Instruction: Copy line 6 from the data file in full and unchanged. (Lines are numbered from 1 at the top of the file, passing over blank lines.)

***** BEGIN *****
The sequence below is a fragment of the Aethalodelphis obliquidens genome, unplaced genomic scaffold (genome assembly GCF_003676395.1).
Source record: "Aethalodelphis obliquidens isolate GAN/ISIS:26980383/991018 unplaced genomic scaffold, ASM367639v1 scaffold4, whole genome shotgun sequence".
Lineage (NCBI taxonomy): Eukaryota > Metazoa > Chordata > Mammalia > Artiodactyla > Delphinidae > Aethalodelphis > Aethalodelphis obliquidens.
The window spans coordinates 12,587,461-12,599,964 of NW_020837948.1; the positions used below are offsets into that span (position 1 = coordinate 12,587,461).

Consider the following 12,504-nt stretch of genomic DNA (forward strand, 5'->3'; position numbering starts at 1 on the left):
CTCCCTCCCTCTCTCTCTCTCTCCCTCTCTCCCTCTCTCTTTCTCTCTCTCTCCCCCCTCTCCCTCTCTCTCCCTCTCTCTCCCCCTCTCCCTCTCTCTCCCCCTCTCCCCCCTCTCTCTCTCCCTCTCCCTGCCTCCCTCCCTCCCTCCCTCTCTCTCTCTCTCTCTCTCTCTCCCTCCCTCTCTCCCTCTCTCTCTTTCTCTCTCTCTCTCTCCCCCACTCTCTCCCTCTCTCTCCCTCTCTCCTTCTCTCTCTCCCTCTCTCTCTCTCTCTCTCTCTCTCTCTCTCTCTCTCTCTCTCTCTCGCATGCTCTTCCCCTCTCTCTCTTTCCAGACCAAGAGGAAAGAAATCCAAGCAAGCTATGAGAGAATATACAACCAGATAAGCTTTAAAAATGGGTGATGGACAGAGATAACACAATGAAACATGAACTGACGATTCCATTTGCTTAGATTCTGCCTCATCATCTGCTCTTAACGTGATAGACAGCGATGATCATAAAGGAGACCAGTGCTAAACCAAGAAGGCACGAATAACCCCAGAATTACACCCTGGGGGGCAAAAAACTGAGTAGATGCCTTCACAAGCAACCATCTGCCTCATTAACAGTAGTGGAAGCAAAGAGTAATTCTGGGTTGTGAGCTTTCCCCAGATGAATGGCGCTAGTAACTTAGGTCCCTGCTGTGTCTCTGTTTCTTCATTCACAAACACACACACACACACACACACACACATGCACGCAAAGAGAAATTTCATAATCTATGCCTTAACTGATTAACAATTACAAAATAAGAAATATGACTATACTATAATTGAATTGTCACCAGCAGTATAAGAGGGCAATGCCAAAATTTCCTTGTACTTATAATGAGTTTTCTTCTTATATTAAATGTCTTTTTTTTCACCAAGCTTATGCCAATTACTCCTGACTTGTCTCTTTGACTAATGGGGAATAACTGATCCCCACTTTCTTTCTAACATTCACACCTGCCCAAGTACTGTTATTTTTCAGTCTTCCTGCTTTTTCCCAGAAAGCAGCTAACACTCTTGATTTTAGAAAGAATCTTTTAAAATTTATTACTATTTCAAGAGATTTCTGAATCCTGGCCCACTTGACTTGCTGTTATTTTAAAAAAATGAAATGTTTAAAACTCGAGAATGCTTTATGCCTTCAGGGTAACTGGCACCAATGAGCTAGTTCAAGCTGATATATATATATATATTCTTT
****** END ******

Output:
CTCCCTCCCTCTCTCTCTCTCTCCCTCTCTCCCTCTCTCTTTCTCTCTCTCTCCCCCCTCTCCCTCTCTCTCCCTCTCTCTCCCCCTCTCCCTCTCTCTCCCCCTCTCCCCCCTCTCTCTCTCCCTCTCCCTGCCTCCCTCCCTCCCTCCCTCTCTCTCTCTCTCTCTCTCTCTCCCTCCCTCTCTCCCTCTCTCTCTTTCTCTCTCTCTCTCTCCCCCACTCTCTCCCTCTCTCTCCCTCTCTCCTTCTCTCTCTCCCTCTCTCTCTCTCTCTCTCTCTCTCTCTCTCTCTCTCTCTCTCTCTCGCATGCTCTTCCCCTCTCTCTCTTTCCAGACCAAGAGGAAAGAAATCCAAGCAAGCTATGAGAGAATATACAACCAGATAAGCTTTAAAAATGGGTGATGGACAGAGATAACACAATGAAACATGAACTGACGATTCCATTTGCTTAGATTCTGCCTCATCATCTGCTCTTAACGTGATAGACAGCGATGATCATAAAGGAGACCAGTGCTAAACCAAGAAGGCACGAATAACCCCAGAATTACACCCTGGGGGGCAAAAAACTGAGTAGATGCCTTCACAAGCAACCATCTGCCTCATTAACAGTAGTGGAAGCAAAGAGTAATTCTGGGTTGTGAGCTTTCCCCAGATGAATGGCGCTAGTAACTTAGGTCCCTGCTGTGTCTCTGTTTCTTCATTCACAAACACACACACACACACACACACACACATGCACGCAAAGAGAAATTTCATAATCTATGCCTTAACTGATTAACAATTACAAAATAAGAAATATGACTATACTATAATTGAATTGTCACCAGCAGTATAAGAGGGCAATGCCAAAATTTCCTTGTACTTATAATGAGTTTTCTTCTTATATTAAATGTCTTTTTTTTCACCAAGCTTATGCCAATTACTCCTGACTTGTCTCTTTGACTAATGGGGAATAACTGATCCCCACTTTCTTTCTAACATTCACACCTGCCCAAGTACTGTTATTTTTCAGTCTTCCTGCTTTTTCCCAGAAAGCAGCTAACACTCTTGATTTTAGAAAGAATCTTTTAAAATTTATTACTATTTCAAGAGATTTCTGAATCCTGGCCCACTTGACTTGCTGTTATTTTAAAAAAATGAAATGTTTAAAACTCGAGAATGCTTTATGCCTTCAGGGTAACTGGCACCAATGAGCTAGTTCAAGCTGATATATATATATATATTCTTT